Counseling is the aspect of ministry that I am excited about starting. I have been a law enforcement officer for 16 years and I wear many hats in that profession. A counselor is a hat I have worn many times, but not from a pastoral perspective. Counseling in a pastoral function is different from other types of counseling. Unlike a secular counselor, pastoral counseling is part of a pastor’s job description and it sometimes can play a larger role than other roles that the pastor has. As a pastor, duties include loving, protecting, and caring for those in the congregation. Pastoral counseling must be counseling that is rooted in the Bible.
I highlighted this in one of our textbooks. “Theology matters. Understanding people biblically matters. Biblical counselors pursue compassionate and wise counseling where our love abounds in the depth of the knowledge about the heart in the world. Our depth of knowledge of people starts with knowing and applying the written Word and knowing personally the living Word. It then moves us to knowing people originally designed—Creation.”
Pastoral counseling uses Scripture, explaining and applying them to the individual’s life. Sometimes this comes in the form of rebuking, correcting, and training of the people that need counseling. “All Scripture is inspired by God and profitable for teaching, for reproof, for correction, for training in righteousness; so that the man of God may be adequate, equipped for every good work” (2 Timothy 3:16-17).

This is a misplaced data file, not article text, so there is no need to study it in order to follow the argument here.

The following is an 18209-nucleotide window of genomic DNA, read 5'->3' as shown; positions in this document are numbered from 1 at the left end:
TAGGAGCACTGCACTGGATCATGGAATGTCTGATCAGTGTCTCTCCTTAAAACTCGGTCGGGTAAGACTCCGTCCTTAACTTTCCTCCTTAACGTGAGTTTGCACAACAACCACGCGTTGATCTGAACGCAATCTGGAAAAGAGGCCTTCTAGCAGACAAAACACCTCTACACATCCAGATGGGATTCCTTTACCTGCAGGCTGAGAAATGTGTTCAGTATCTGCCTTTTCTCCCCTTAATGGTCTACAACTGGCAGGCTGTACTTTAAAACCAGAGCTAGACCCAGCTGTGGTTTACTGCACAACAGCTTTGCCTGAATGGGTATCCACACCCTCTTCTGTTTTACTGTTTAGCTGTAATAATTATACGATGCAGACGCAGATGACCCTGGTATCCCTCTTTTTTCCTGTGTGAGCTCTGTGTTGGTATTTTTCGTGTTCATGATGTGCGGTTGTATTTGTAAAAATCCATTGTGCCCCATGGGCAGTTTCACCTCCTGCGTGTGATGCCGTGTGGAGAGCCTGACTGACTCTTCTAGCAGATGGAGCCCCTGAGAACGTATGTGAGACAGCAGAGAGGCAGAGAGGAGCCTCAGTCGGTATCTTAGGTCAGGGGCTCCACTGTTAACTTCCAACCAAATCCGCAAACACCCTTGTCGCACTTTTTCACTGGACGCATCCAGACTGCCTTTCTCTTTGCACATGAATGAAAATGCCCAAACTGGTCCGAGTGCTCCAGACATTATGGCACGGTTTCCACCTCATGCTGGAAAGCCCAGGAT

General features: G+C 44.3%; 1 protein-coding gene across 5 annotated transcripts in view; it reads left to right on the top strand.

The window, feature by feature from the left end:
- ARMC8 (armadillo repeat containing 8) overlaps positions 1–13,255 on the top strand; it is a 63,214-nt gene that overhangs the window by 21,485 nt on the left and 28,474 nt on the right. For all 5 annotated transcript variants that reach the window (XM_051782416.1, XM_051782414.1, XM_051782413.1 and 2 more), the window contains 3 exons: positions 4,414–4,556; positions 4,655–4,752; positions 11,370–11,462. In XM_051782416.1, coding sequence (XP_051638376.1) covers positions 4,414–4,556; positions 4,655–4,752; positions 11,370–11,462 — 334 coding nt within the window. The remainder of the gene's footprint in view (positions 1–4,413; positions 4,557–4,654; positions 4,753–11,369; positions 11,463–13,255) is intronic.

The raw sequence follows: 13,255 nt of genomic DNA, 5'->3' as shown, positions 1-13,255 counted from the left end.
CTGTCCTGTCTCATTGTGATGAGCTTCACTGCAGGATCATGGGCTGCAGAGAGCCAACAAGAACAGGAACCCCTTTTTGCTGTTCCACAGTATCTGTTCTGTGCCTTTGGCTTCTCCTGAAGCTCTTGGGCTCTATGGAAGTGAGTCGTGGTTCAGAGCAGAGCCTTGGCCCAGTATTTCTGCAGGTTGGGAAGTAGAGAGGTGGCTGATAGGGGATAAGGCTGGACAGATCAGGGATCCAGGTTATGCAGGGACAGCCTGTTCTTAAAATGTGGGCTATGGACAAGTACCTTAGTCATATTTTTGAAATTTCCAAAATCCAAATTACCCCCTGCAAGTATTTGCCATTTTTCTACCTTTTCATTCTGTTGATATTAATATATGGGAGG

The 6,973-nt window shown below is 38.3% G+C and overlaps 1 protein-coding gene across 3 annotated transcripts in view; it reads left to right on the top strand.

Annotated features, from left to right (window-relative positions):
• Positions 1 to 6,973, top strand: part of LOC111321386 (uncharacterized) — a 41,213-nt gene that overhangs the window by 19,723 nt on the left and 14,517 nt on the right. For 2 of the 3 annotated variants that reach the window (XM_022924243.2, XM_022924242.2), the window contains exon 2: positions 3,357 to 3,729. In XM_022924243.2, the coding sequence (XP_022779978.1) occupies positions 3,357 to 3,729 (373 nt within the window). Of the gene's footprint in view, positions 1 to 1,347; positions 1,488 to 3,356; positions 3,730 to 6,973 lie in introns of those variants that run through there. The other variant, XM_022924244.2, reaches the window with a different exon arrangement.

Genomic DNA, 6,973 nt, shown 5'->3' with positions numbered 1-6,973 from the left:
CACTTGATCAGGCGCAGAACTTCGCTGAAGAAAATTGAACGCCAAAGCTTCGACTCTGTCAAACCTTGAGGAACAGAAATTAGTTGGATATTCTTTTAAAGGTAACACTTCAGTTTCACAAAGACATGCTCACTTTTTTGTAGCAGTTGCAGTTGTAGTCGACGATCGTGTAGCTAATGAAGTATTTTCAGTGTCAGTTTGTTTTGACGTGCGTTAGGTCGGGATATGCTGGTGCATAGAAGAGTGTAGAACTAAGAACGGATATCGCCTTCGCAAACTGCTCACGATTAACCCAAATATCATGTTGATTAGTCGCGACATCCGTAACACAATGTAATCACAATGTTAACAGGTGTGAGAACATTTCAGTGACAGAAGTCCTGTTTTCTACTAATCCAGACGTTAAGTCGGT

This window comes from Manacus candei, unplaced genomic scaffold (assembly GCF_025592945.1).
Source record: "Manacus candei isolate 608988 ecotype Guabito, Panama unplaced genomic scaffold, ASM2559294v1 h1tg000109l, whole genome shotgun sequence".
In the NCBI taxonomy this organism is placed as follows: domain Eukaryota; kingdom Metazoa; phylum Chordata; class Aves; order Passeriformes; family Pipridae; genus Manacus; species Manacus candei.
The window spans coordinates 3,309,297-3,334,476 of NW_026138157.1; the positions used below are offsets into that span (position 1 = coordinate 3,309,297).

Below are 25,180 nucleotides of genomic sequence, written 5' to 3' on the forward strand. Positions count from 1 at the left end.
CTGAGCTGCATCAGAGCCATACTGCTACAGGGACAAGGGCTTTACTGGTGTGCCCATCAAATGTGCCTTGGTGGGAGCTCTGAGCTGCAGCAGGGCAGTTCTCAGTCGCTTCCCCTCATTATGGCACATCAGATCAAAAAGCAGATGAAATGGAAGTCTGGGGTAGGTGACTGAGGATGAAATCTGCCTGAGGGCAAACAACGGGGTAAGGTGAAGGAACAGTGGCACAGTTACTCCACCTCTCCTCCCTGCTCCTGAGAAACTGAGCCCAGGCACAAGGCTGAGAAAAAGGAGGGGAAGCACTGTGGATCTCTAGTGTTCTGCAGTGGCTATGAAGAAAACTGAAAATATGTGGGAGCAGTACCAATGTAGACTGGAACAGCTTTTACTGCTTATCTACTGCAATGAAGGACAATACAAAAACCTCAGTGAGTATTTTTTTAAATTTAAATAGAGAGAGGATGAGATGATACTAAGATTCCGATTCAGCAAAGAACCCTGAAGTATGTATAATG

Another great aspect of pastoral counseling is that the pastor can have a relationship with his counselee that remains in place outside the sessions. The pastor can observe and follow the progression of the church members that he/she counsels. The pastor can also seek the advice of others in the church such as elders, always keeping in mind whatever confidentiality agreement the pastor has with the counselee.
Negative aspects of pastoral counseling exist as well. Sometimes the pastor is overwhelmed with many tasks and should be mindful not to take on more than they can handle. Many churches spread counseling among associate pastors who are comfortable with counseling. Second, care must be given to avoid counseling situations that possibly lead to sin. Pastors should not counsel the opposite sex alone and need to put in place safeguards for those situations. Judgement should also be used to be certain that a dependent relationship doesn’t occur between the pastor and their counselees. The counselor should always guide the counselee to be dependent on God and His word.